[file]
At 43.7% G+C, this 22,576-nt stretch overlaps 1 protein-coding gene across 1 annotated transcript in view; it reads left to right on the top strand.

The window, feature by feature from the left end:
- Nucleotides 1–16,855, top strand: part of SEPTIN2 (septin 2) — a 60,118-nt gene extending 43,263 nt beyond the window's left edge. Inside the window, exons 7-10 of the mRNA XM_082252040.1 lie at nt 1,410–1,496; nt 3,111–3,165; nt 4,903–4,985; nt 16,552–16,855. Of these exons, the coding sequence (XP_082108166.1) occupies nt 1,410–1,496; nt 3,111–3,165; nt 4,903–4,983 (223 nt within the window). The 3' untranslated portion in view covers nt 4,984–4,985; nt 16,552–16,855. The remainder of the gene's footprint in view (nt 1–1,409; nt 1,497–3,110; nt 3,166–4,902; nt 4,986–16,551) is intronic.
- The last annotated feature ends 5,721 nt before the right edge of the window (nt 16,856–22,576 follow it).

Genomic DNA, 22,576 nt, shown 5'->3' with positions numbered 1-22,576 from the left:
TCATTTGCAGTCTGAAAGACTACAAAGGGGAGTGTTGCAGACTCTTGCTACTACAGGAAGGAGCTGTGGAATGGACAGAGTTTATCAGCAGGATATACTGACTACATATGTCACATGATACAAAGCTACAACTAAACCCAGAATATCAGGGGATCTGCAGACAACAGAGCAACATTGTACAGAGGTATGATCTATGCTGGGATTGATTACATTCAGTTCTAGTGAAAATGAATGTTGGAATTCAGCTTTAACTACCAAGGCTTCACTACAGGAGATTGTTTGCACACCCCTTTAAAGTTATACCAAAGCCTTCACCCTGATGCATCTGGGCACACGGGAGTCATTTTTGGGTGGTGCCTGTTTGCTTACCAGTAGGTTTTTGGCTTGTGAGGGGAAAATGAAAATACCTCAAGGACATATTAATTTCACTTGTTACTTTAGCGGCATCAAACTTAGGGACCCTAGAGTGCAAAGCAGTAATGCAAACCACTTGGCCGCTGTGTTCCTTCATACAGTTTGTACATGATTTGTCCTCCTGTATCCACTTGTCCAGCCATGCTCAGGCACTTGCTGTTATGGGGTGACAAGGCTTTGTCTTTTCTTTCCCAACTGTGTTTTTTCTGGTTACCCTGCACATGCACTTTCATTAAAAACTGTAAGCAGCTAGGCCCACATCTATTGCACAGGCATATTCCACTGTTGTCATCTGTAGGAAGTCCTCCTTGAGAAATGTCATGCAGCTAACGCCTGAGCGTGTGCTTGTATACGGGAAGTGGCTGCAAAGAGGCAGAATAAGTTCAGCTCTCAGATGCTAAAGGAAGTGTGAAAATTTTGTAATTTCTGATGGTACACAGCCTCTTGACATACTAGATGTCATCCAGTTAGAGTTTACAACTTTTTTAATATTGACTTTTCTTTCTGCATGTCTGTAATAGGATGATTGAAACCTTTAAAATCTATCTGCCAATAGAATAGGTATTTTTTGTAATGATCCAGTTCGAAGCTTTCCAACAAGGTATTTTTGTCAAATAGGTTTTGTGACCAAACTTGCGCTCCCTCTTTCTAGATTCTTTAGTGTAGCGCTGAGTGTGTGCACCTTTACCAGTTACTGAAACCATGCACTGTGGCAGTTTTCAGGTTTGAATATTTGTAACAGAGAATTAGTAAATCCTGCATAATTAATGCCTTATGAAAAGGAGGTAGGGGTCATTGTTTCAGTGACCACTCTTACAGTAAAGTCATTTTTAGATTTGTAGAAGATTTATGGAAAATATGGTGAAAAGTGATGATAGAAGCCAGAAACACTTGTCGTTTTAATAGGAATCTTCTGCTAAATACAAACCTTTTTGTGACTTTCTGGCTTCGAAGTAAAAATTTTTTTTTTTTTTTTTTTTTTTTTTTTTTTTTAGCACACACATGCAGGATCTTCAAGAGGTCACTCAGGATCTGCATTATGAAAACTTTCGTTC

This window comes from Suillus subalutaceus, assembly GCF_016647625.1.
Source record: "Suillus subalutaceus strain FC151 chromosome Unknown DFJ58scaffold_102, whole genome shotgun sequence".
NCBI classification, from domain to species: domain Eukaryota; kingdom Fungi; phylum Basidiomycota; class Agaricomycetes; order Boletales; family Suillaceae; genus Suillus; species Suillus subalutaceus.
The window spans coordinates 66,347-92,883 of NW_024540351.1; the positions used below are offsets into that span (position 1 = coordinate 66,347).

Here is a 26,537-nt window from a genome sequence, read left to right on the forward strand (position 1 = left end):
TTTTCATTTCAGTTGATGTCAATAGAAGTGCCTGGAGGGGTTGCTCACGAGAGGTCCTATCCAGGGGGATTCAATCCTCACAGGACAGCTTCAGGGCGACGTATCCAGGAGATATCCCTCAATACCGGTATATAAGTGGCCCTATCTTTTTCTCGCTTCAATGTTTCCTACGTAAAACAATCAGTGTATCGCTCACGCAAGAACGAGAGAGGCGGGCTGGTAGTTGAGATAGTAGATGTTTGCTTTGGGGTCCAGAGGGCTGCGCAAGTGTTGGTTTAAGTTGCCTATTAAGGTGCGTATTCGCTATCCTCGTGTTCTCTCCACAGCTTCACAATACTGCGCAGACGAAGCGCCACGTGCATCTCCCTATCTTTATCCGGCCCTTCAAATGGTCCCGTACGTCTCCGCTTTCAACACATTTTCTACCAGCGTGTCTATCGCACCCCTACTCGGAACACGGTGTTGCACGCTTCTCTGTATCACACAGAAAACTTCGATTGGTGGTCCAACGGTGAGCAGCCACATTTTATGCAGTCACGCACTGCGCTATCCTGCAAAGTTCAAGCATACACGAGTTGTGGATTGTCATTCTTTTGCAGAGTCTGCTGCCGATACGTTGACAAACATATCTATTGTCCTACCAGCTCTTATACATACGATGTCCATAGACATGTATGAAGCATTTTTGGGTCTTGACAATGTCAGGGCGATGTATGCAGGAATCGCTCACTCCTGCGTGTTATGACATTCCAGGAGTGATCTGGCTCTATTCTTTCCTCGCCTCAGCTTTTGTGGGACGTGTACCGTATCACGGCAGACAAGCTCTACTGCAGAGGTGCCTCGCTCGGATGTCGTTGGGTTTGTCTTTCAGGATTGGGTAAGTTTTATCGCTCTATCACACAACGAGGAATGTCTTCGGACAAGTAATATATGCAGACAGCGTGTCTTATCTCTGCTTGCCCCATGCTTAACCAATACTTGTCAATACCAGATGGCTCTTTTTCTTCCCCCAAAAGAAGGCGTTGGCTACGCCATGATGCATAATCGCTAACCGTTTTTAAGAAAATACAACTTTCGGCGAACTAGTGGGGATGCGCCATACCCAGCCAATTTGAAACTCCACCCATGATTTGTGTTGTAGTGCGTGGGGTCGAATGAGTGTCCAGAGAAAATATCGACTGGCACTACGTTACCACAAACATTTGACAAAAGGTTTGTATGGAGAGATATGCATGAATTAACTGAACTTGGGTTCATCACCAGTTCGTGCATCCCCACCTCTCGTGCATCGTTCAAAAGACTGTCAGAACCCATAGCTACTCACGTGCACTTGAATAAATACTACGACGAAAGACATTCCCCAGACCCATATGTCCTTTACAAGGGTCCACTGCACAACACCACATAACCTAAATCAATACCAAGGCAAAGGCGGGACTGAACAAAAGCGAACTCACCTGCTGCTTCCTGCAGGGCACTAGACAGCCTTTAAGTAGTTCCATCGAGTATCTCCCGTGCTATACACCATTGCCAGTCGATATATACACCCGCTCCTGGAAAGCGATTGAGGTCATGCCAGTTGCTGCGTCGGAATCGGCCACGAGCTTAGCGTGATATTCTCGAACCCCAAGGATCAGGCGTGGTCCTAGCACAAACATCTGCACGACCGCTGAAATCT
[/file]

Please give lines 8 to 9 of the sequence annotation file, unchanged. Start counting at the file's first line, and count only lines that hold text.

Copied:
Source record: "Suillus subalutaceus strain FC151 chromosome Unknown DFJ58scaffold_102, whole genome shotgun sequence".
NCBI classification, from domain to species: domain Eukaryota; kingdom Fungi; phylum Basidiomycota; class Agaricomycetes; order Boletales; family Suillaceae; genus Suillus; species Suillus subalutaceus.